I was hoping to get some good information regarding taking title on a subject to deal.
I was first told that it is best to take over title using a land trust naming my company as Trustee. They having seller assign beneficiary rights to me. Also have the seller sign a warranty deed, have it recorded at the county office.
Then i got some information about using a quitclaim deed to transfer ownership.
Im not sure which one to use in this situation. Quitclaim seems to the the easiest, with less paperwork, etc. If anyone has experience with these deeds on a subject to please let me know.
The information would really help.
Use a quit claim and forget the land trust. It complicates matters with no real benefit.
Using a Quit Claim Deed only transfers and interest in the property, so their could be more than one party the seller transfers and interest to. When this really comes into play is when you go to deed the property to your buyer as the majority of the time if not all the time the Title Company will not give clear title with just a Quit Claim Deed.
A Warranty Deed is your best bet as it transfers all interest from the seller in the property. Then record the Warranty Deed at your county office.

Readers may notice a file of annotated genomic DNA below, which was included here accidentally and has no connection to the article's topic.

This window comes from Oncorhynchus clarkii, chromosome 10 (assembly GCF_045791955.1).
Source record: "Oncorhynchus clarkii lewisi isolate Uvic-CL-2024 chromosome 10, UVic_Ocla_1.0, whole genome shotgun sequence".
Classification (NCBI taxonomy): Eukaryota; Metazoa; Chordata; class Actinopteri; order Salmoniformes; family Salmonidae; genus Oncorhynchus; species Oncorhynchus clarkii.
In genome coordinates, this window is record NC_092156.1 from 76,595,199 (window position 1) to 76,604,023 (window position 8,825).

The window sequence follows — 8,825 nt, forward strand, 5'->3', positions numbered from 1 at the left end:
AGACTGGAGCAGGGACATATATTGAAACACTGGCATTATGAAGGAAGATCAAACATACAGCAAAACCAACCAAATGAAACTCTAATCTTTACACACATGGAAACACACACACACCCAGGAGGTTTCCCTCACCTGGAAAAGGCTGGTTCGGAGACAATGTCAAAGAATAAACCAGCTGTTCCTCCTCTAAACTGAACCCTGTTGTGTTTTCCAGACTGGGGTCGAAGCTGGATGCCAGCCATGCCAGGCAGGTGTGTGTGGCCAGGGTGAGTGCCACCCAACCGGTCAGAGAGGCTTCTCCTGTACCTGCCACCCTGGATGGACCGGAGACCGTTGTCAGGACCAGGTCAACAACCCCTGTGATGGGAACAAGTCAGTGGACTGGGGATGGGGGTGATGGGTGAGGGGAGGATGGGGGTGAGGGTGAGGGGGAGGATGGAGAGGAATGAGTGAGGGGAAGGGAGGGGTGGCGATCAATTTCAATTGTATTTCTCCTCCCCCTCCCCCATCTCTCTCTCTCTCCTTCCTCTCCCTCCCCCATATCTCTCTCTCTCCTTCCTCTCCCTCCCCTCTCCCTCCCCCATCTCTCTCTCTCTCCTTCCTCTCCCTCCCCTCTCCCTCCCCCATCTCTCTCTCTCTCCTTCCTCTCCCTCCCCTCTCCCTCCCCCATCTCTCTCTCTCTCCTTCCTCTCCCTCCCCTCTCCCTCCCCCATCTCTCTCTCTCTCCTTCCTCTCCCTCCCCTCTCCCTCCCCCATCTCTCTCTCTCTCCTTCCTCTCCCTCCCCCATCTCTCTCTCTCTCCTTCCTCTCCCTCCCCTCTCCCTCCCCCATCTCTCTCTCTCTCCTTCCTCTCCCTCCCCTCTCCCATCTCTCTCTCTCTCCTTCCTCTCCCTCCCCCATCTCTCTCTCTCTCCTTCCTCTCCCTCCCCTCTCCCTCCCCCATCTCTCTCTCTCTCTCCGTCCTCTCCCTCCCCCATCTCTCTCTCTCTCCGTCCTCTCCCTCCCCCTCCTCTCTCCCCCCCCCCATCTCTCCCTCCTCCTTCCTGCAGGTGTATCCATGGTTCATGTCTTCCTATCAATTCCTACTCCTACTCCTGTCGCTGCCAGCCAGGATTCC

Also use an Affidavit, signed by the Seller stating basically, that the Contract entered into between you and the seller shows all the terms of the deal and their are no other conditions.
John $Cash$ Locke
Besides the warranty deed, what other docs do I need in such a
When taking a property over “subject to”, I also use the following:
Have the seller sign:
a Limited power of attorney, for all things related to the property.
A right to release information, so you can talk to the lender and Insurance company on the seller’s behalf.
a CYA letter with regard to due on sale. I also throw in anything about the property that I don’t feel comfortable about in case I need to pull out later, such as “seller warrants that the house has no code violations” i am not sure how well this would hold up, but it certainly gives me negotiating power.
I have also given a letter of intent to the sellers if they don’t feel comfortable about the fact that we aren’t using an offer to purchase.
The letter of intent has no real legal power, but loosely outlines what I plan to do with the property.